“There is no question the victims were innocent civilians,” said Paul Dickinson, a trial lawyer who represented several of the victims’ families in a civil lawsuit. He said the Blackwater employees blocked traffic in the square and began firing into the cars of innocent civilians.

“Blackwater paid these men – and Erik Prince made millions selling their services to the US government,” Dickinson wrote in a Twitter thread expressing outrage at Trump’s move.

Prince, the former head of Blackwater, is a Trump ally, and his sister is Betsy DeVos, the president’s education secretary.

In his statement on the pardons, Trump said his decision was “broadly supported by the public,” naming Pete Hegseth, a Fox & Friends co-host, and several Republican members of Congress, as among those urging clemency for the men.

“Mr. Slatten, Mr. Slough, Mr. Liberty, and Mr. Heard have a long history of service to the nation,” Trump said.

In an interview, Dickinson said the four men had a fair trial and were rightly convicted of murder and manslaughter. He said Trump’s decision will cause people around the world to question the fairness of the U.S. justice system.

“I can safely say, knowing my clients, that they would feel that they have been horribly let down by the U.S. government today,” he said.

He noted that the investigation and trial took immense time, effort and expense. Trump has “wiped it all away” even though he claims to be a law and order president, he said.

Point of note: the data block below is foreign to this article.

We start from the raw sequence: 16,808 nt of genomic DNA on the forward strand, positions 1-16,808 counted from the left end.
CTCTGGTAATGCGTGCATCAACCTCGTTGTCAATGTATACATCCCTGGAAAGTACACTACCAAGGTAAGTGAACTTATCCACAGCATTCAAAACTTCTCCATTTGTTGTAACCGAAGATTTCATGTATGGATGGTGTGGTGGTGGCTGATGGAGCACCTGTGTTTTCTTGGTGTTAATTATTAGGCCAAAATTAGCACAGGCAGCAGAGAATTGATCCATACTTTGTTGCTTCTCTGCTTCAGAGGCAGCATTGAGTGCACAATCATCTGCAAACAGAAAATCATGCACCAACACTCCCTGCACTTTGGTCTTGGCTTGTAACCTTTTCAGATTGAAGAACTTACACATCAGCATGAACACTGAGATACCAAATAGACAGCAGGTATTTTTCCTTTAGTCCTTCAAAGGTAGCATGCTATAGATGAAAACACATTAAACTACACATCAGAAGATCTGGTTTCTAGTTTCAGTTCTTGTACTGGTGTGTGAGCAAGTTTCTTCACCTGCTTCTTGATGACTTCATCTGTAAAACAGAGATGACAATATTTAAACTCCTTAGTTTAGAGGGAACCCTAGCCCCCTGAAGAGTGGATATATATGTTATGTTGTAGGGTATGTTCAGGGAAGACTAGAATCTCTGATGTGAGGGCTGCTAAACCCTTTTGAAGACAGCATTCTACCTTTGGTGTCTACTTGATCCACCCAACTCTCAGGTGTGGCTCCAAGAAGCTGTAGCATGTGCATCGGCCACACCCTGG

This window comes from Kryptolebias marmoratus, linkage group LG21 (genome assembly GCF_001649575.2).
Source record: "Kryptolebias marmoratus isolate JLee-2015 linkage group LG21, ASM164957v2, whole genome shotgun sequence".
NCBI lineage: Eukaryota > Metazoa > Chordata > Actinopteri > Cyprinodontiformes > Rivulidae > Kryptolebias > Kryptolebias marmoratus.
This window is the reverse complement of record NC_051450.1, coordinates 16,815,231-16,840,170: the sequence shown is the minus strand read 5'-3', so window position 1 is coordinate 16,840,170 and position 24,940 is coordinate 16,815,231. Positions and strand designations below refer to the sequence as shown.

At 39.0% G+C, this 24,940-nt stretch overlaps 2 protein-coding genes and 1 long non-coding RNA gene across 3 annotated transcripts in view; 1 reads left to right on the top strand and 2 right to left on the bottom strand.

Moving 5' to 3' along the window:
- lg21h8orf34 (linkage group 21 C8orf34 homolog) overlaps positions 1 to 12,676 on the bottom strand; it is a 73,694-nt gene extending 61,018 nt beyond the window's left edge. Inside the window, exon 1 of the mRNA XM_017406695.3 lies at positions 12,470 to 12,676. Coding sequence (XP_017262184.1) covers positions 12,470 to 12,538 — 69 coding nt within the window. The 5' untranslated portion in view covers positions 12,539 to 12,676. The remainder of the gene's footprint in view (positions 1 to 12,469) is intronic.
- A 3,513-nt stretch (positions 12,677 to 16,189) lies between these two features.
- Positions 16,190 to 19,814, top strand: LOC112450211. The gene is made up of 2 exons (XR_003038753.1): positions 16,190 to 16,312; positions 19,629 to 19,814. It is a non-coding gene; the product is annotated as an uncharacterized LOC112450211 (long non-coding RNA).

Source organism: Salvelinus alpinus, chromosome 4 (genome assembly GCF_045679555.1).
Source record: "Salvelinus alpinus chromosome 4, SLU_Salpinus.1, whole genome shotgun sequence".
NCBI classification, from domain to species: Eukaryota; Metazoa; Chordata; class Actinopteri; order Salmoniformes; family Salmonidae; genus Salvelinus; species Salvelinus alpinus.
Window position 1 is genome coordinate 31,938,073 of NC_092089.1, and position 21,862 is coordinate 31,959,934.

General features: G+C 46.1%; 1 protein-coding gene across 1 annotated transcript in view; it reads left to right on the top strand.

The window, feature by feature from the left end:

Rep. Seth Moulton, a former Marine who served four tours in Iraq, said the 2007 shooting “put a target on the back of every American on the ground at the time” and expressed fear that would happen all over again now with Trump’s pardon.

“It signals that the conventions that protect our service members and innocent civilians do not matter,” he wrote on Twitter.

Rubin echoed that concern, and he said Trump’s decision will further complicate America’s military presence in Iraq.

“Among the biggest challenges Iraq faces at present are militias acting outside the law,” he said. “When U.S. contractors do the same, U.S. credibility hemorrhages. It also plays into the hands of militias and terrorists who might falsely wrap themselves in the flag of nationalism when they seek to kill Americans to avenge Iraqi honor.”